Tag Archives: sparkling wine

Mini-reviews 116: Maybe New Year’s wine, maybe not

New Year's wineReviews of wines that don’t need their own post, but are worth noting for one reason or another. Look for it on the fourth Friday of each month. This month: Maybe New Year’s wine, maybe not

Mumm Napa Brut Reserve NV ($18, purchased, 12.5%): How the mighty have fallen, and how sad it is to taste. This used to be one of the best affordable California sparklers, with fresh fruit and lots of interest. These days, it’s soft and almost flabby, with gassy bubbles — just one more focus group wine.

Boordy Vineyards Landmark Reserve 2014 ($44, purchased, 12%):  Maryland red blend speaks to terroir and how distinctive regional wine can be when it’s not trying to imitate French or California wine. Soft tannins and a long finish, plus a little spice and ripe, but not sweet black fruit.

Mommessin Beaujolais Nouveau 2018 ($10, purchased, 14%): This French red is better than what has passed for Beaujolais Nouveau over the past decade, with a little more acidity and not nearly as much banana fruit. But it’s still softish and too bubble gummy. Imported by Boisset America

Pine Ridge Chenin Blanc Viognier 2017 ($12, purchased, 13.5%): This California white used to be one of the world’s great cheap wines, combining chenin blanc’s crispness with viognier’s stone fruit. Now, it’s just overpriced plonk, with acidity added to counterbalance all of that residual sugar. It’s awkward, unbalanced, and oh so disappointing.

New Year's sparkling wine 2017

New Year’s sparkling wine 2018

new year's sparkling wine 2018

New Year’s sparkling wine 2018 recommendations for those of us who want value and quality

The one thing I was reminded of during the blog’s Champagne boycott? That Champagne, the sparkling wine from the Champagne region of France, is not the be all and end all when it comes to bubbly. Yes, it’s some of the finest wine in the world. But it’s also some of the most expensive. And we demand value on the blog, even when it comes to New Year’s sparkling wine 2018.

Consider these wines for your New Year’s sparkling wine 2018 celebrations. Also handy: The blog’s annual wine gift guidelines and the sparkling wine primer.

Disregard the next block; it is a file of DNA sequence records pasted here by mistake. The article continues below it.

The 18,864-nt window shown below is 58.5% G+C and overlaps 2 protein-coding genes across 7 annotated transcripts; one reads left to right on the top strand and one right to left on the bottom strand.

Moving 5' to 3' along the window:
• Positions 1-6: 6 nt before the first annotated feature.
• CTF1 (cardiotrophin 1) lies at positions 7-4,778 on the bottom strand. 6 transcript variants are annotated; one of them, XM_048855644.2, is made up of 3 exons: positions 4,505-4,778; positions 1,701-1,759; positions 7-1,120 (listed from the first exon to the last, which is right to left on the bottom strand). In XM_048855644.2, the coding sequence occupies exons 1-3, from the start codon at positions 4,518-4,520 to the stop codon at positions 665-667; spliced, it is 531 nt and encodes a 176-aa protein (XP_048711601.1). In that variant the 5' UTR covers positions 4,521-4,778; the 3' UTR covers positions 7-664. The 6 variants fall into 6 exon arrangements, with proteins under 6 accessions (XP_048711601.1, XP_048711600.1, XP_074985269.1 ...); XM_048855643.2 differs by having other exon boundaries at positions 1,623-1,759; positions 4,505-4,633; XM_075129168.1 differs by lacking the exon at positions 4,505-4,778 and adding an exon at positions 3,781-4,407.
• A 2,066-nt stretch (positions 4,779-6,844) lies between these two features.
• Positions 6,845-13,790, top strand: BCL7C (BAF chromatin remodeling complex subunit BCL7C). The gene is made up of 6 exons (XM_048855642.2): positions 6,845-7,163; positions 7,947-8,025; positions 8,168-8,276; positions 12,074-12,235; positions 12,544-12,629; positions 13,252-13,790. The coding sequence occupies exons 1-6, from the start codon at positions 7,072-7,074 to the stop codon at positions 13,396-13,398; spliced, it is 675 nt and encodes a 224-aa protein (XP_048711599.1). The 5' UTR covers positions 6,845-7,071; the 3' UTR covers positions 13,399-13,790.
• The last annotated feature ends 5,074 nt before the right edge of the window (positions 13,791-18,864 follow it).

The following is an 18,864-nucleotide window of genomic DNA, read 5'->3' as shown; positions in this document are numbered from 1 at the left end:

Carpenè Malvolti Rosé Cuvée Brut NV ($17, sample, 12%): Nicely done Italian rose sparkling that’s not actually Prosecco — it’s a little sturdier in style and has firmer bubbles, though still made using the charmat method, Plus, pinot noir fruit (cherry? strawberry?), though $17 may be a bit much for some. Imported by Angelini Wine

Vibraciones Cava Brut Rose NV ($10, purchased, 11.5%): A Hall of Fame quality Spanish sparker made with the traditional trepat grape; no pinot noir foolishness here. Look for freshness, bright red berry fruit,  and top-notch bubbles. Highly recommended.  Imported by Winesellers Ltd.

Jacquesson & Fils Champagne Cuvée No. 739 NV ($69, sample, 12%): Beautiful and fairly-priced Champagne that sits halfway between a more commercial yeasty, brioche cuvee and something that focuses more on fruit and acidity. Tight bubbles, a bracing finish, and tart green apple fruit. Highly recommended. Imported by Vintage 59

Barcino Cava Brut NV ($15, sample, 11.5%): This Spanish bubbly is all one can ask for in a wine at this price, and then some. It’s taut, almost zesty, tart, and interesting. Look for lemon and apple fruit in wonderful balance. Highly recommended. Imported by Ole Imports

More on New Year’s sparkling wine
New Year’s sparkling wine 2017
New Year’s sparkling wine 2016
New Year’s sparkling wine 2015
Wine of the week: De Chanceny Cremant de Loire Brut NV
Happiness through cava and bratwurst

Wine of the week: Jean Claude Mas Blanquette de Limoux NV

Jean Claude Mas Blanquette de LimouxThe Jean Claude Mas Blanquette de Limoux isn’t Champagne, but it’s not supposed to be — so enjoy the difference

The world does not revolve around Champagne, as I make mention of each year around this time. Sparkling wine is made almost everywhere that wine is made, and there are a variety of interesting, fairly priced, and quality labels. So know that the Jean Claude Mas Blanquette de Limoux NV does not taste like Veuve Clicquot or Nicolas Feuillatte, but also know that it’s not supposed to.

The Jean Claude Mas Blanquette de Limoux ($15, purchased, 12%) is a cremant, which is what sparkling wine from France not made in the Champagne region is called. A cremant from Limoux is made the much the same way as Champagne (the second fermentation is in the bottle and not a steel tank, as with Italy’s Prosecco), but there are a couple of differences. Hence, the production is called methode ancestrale to differentiate it from Champagne’s methode champenoise.